**Resources for more indepth analysis of the legal issues surrounding the amendment added below**
A very important amendment is being considered this week by people in our state. At our church, we try to avoid politics for the simple reason that godly people often disagree about which policies are the most helpful in society.
At the same time, there is a time, when out of love for our neighbor, civic action is appropriate and ought to be commended by the church. The church should have been vocal during the civil rights movement in the 1960’s and women’s suffrage movement of the early 20th century.
I believe this is another one of those times.
Marriage is a wonderfully sacred institution, given by God as a blessing to–and the building block of–all societies. Government did not define or establish marriage; God did. Governments merely recognize that which has been established by the Creator.
Our country’s Declaration of Independence acknowledges that the foundation of human flourishing is God and His designs. “We are endowed by our Creator,” Thomas Jefferson wrote, “with certain inalienable rights.” Our most fundamental rights flow from the design of the Creator.
One of the Creator’s most important designs was marriage, which He established as between a man and a woman. The Creator’s pattern has been perceived throughout history by nearly every religion in the world and Christian tradition has stood nearly unbroken on this, until about 40 years ago.
I think it is crucial for us to speak up–again, as an act of love for our neighbors–for the preservation of this institution in our society. The loss of something so fundamental to human flourishing would yield devastating consequences: how we perceive God’s image; how we understand God-like love; how kids understand their own gender identity; the building block of society and statistically-proven healthiest environment for the rearing of children—all this would be affected by the loss of God’s design in marriage.
Now, some of you won’t hear this as love. You might even hear it as bigotry. I hope you’ll understand our heart more than that, and, if you can, give us the benefit of the doubt. Nobody is arguing that homosexuals are lesser people or ought to be ostracized in our society, or that they ought not to enjoy the same freedoms or protections that the rest of us enjoy. The point is simply that you don’t rewrite the nature of God’s designs based on contemporary cultural mores. Again, marriage was not invented by government; it was merely recognized by the government. God is the designer, and God established it as the union of a man and woman in an exclusive, life-long covenant.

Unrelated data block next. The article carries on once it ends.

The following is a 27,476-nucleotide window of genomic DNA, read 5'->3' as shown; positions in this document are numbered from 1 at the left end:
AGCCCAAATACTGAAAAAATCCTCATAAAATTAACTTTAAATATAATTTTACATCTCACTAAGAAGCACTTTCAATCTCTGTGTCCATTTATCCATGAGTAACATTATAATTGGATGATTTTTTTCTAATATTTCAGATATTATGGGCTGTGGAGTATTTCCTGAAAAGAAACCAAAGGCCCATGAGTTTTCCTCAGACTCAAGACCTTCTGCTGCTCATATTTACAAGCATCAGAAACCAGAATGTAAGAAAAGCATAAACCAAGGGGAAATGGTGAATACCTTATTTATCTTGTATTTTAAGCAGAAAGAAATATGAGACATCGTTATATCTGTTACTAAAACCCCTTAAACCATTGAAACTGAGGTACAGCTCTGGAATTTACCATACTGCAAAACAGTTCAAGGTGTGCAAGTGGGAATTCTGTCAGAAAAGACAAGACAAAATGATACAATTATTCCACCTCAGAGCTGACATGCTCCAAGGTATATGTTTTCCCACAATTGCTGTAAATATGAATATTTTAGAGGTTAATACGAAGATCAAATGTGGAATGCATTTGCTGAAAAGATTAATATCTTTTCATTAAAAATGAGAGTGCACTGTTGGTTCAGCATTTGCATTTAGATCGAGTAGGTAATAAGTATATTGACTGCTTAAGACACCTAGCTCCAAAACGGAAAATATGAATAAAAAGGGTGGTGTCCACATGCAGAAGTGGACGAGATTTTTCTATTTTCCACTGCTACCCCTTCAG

So, I encourage you go out and vote in support of this amendment this Tuesday. I want you to do so as an act of service and love for our community.
I also want Summit members to know that our elder team believes there is room for disagreement on this. Whether or not homosexuality is sinful is not up for debate at our church, but sincere Christians might disagree on whether this particular amendment is helpful. Our unity at this church is built around the gospel and the things the Bible is clear about, and while the Bible is clear on the sinfulness of homosexuality, it does not tell us what government actions are appropriate. After having studied the issues surrounding the amendment, I am comfortable with supporting it and encourage you to, but I’ll leave that ultimately to you and your conscience.
I want you to know that we believe that God loves the homosexual, not hates him or her. After all, you don’t die for someone you hate. We also don’t think that homosexuals are a fundamentally different type of person than us. Many of our members, including some of our leaders, struggle with same-sex attraction. The gospel teaches that here is one class of person in the world: sinner; and one hope for all sinners: Jesus. Or, as the cliché goes, the ground is level at the foot of the cross.
Honestly, there is a tension we feel regarding this issue. We are here for the long haul. Long after this amendment question is settled, we’ll still be here, regardless of the outcome. We do not want our ministry to be defined by this issue. We want to be defined by the gospel and our love for the city and our willingness to lay down our lives for those who fundamentally disagree with what we stand for, just like Christ did. I have turned down a number of opportunities to debate this issue in the public square for just that reason—I don’t want this issue to define us as a church.
On the other hand, we know that it is our duty to think Christianly about contemporary issues, and to be salt and light to our community. Thus, we decided it was appropriate to bring this to your attention and to encourage you to pray and vote your conscience.
We love our community, gay members and all. We want to be good neighbors to them, not ostracize them. Jesus washed our feet; we should wash theirs. He died in our place; we should lay down our lives for theirs. My prayer is that in all things, God will help us shine the light and grace of the gospel more clearly in our community.
For those interested in what we believe about homosexuality and why, this series of posts may help. If you have questions about the legalities and benefits of the amendment, or the role of the church during such a time, these resources and articles may help.